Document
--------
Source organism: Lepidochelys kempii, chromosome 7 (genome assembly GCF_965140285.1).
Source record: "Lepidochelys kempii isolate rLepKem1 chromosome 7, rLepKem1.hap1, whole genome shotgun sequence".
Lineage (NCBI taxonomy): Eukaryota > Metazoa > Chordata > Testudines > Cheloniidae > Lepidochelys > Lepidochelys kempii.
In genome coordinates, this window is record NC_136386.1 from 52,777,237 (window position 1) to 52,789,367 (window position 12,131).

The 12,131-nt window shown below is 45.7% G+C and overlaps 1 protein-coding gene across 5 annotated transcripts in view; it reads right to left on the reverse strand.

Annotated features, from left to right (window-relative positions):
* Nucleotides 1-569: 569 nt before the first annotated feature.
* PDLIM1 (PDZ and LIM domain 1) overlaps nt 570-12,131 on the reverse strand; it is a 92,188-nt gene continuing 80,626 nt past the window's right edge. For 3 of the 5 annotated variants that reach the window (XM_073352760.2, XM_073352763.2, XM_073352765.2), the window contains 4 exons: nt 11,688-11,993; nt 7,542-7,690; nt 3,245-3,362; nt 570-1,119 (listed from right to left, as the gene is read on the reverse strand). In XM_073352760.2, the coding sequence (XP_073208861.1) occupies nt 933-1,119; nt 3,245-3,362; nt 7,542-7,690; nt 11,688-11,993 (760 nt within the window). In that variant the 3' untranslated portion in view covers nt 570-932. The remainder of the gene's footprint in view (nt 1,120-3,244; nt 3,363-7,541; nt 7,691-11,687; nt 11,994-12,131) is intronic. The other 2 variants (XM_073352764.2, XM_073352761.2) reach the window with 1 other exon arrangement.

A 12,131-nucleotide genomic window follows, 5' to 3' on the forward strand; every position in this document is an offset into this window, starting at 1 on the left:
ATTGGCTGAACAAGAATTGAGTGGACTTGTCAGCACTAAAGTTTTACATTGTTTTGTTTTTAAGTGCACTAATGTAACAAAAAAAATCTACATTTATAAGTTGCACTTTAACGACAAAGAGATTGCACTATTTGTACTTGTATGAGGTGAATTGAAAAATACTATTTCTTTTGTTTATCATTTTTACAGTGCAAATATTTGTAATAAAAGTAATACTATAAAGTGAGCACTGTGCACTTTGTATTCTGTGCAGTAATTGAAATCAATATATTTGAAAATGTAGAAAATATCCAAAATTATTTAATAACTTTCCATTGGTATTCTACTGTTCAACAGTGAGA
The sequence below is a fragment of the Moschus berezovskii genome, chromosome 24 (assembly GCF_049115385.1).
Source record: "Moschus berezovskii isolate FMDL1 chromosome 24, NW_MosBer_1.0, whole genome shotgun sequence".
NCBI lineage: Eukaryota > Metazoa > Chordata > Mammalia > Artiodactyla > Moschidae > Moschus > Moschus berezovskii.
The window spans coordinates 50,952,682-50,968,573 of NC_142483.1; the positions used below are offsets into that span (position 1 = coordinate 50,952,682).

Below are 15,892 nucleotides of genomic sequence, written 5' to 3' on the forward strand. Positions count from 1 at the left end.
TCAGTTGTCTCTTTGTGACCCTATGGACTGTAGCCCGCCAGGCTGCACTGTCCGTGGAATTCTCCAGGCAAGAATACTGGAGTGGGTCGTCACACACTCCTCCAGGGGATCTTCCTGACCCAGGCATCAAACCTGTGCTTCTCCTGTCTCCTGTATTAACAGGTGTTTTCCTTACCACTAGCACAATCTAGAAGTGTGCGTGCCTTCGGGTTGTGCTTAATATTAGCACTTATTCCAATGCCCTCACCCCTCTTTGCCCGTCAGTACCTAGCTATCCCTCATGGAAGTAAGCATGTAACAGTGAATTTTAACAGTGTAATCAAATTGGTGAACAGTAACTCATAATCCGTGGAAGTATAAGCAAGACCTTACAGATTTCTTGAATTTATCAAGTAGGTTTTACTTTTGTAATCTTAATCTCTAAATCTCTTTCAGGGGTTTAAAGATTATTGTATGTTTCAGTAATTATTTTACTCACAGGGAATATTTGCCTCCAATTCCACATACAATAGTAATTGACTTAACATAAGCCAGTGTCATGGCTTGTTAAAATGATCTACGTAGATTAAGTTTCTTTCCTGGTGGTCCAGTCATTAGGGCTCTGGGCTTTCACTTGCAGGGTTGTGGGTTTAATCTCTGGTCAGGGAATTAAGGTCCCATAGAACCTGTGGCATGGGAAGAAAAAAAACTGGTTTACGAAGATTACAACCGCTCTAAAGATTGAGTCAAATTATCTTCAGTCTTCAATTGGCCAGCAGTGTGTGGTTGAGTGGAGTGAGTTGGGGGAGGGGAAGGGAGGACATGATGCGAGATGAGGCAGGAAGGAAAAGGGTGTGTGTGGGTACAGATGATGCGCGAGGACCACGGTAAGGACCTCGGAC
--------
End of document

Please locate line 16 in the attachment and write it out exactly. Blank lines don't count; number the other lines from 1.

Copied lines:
TCAGTTGTCTCTTTGTGACCCTATGGACTGTAGCCCGCCAGGCTGCACTGTCCGTGGAATTCTCCAGGCAAGAATACTGGAGTGGGTCGTCACACACTCCTCCAGGGGATCTTCCTGACCCAGGCATCAAACCTGTGCTTCTCCTGTCTCCTGTATTAACAGGTGTTTTCCTTACCACTAGCACAATCTAGAAGTGTGCGTGCCTTCGGGTTGTGCTTAATATTAGCACTTATTCCAATGCCCTCACCCCTCTTTGCCCGTCAGTACCTAGCTATCCCTCATGGAAGTAAGCATGTAACAGTGAATTTTAACAGTGTAATCAAATTGGTGAACAGTAACTCATAATCCGTGGAAGTATAAGCAAGACCTTACAGATTTCTTGAATTTATCAAGTAGGTTTTACTTTTGTAATCTTAATCTCTAAATCTCTTTCAGGGGTTTAAAGATTATTGTATGTTTCAGTAATTATTTTACTCACAGGGAATATTTGCCTCCAATTCCACATACAATAGTAATTGACTTAACATAAGCCAGTGTCATGGCTTGTTAAAATGATCTACGTAGATTAAGTTTCTTTCCTGGTGGTCCAGTCATTAGGGCTCTGGGCTTTCACTTGCAGGGTTGTGGGTTTAATCTCTGGTCAGGGAATTAAGGTCCCATAGAACCTGTGGCATGGGAAGAAAAAAAACTGGTTTACGAAGATTACAACCGCTCTAAAGATTGAGTCAAATTATCTTCAGTCTTCAATTGGCCAGCAGTGTGTGGTTGAGTGGAGTGAGTTGGGGGAGGGGAAGGGAGGACATGATGCGAGATGAGGCAGGAAGGAAAAGGGTGTGTGTGGGTACAGATGATGCGCGAGGACCACGGTAAGGACCTCGGAC